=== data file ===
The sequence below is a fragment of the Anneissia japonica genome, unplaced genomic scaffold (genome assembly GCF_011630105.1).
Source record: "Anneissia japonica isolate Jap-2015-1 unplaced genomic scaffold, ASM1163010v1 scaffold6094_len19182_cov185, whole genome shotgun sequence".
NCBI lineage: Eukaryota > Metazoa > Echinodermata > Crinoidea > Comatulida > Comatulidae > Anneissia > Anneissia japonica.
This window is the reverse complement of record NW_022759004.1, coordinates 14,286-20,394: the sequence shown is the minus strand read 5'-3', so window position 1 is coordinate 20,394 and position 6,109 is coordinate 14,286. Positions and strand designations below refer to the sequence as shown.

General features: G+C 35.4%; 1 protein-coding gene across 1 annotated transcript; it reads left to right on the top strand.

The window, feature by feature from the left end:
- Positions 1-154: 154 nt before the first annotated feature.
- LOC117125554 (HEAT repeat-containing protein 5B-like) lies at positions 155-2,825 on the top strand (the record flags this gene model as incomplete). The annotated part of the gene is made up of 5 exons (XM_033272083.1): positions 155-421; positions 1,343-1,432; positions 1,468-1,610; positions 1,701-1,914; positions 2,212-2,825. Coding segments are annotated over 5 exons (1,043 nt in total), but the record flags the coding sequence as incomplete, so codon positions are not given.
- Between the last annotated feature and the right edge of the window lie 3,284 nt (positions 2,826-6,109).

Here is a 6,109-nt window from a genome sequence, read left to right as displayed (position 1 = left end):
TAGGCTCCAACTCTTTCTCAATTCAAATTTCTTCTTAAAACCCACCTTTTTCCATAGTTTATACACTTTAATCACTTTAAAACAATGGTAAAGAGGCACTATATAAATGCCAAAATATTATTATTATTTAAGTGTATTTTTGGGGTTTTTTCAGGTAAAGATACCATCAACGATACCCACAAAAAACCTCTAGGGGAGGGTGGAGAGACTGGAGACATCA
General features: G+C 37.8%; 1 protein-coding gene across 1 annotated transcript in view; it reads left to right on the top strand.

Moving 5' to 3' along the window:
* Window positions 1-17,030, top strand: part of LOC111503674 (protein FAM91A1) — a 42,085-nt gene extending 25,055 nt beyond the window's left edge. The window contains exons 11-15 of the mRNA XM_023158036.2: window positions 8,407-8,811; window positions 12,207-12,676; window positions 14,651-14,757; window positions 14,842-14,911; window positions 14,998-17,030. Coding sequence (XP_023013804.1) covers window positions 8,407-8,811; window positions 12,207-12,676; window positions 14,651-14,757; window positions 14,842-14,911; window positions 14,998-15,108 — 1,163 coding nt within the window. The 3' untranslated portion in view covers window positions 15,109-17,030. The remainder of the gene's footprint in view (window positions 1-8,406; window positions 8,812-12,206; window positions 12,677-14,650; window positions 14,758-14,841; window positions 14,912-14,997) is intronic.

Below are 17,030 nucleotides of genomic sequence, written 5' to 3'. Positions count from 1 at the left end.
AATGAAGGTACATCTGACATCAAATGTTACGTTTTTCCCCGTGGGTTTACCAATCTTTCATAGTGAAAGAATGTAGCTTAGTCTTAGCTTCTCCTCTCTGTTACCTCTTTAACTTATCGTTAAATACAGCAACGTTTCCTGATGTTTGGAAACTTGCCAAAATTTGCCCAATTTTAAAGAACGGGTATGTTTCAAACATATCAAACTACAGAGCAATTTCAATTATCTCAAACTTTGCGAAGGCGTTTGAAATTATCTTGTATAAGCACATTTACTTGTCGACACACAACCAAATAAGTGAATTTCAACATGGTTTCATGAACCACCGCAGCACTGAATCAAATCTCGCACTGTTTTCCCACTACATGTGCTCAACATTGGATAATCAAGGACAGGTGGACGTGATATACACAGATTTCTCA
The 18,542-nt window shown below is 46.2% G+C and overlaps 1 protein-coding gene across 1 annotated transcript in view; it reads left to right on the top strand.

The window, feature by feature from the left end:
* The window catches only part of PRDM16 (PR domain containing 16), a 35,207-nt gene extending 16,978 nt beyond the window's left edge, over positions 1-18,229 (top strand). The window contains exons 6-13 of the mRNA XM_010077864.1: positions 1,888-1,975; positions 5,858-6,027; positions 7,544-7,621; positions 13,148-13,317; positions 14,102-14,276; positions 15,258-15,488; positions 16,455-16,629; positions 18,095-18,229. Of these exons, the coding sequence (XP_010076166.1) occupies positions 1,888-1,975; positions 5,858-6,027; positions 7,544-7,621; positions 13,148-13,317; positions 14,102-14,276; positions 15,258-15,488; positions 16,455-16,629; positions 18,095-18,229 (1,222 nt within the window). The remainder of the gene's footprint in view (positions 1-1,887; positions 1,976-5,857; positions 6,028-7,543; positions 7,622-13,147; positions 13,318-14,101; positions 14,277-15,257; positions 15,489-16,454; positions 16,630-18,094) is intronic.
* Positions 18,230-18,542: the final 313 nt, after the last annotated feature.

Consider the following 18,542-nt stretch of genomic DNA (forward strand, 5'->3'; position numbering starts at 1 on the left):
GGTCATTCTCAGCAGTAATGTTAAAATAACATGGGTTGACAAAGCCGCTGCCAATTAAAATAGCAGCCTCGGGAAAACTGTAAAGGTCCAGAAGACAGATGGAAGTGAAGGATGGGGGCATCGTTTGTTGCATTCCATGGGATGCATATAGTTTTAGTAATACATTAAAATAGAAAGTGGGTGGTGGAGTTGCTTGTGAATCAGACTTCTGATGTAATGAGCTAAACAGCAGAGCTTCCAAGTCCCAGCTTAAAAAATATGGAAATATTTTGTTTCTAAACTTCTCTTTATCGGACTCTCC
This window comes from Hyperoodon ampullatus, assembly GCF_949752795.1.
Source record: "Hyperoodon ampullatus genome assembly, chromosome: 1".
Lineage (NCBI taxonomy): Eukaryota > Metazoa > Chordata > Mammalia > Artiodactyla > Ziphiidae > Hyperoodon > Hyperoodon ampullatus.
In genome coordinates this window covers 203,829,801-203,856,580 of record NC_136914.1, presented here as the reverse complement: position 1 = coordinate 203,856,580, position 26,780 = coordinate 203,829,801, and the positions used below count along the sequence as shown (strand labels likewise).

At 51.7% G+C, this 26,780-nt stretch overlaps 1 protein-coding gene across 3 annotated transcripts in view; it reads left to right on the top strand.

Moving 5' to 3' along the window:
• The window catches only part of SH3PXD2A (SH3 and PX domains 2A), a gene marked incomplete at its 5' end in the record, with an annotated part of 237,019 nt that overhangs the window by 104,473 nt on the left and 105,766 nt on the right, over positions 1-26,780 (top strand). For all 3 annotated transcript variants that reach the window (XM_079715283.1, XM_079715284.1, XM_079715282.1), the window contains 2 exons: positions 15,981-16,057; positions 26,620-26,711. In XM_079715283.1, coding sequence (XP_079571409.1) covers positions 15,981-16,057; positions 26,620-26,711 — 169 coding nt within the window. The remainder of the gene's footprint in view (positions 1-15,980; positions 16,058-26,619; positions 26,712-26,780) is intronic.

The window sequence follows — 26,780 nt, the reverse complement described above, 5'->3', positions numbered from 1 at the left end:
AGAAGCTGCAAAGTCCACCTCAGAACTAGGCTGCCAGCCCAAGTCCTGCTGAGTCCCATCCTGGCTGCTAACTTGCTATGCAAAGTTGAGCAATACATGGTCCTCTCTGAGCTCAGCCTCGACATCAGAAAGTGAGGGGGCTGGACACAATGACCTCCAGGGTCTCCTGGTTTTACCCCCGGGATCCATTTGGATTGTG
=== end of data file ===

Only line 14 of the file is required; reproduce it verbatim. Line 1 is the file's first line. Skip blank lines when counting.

* Window positions 1-17,030, top strand: part of LOC111503674 (protein FAM91A1) — a 42,085-nt gene extending 25,055 nt beyond the window's left edge. The window contains exons 11-15 of the mRNA XM_023158036.2: window positions 8,407-8,811; window positions 12,207-12,676; window positions 14,651-14,757; window positions 14,842-14,911; window positions 14,998-17,030. Coding sequence (XP_023013804.1) covers window positions 8,407-8,811; window positions 12,207-12,676; window positions 14,651-14,757; window positions 14,842-14,911; window positions 14,998-15,108 — 1,163 coding nt within the window. The 3' untranslated portion in view covers window positions 15,109-17,030. The remainder of the gene's footprint in view (window positions 1-8,406; window positions 8,812-12,206; window positions 12,677-14,650; window positions 14,758-14,841; window positions 14,912-14,997) is intronic.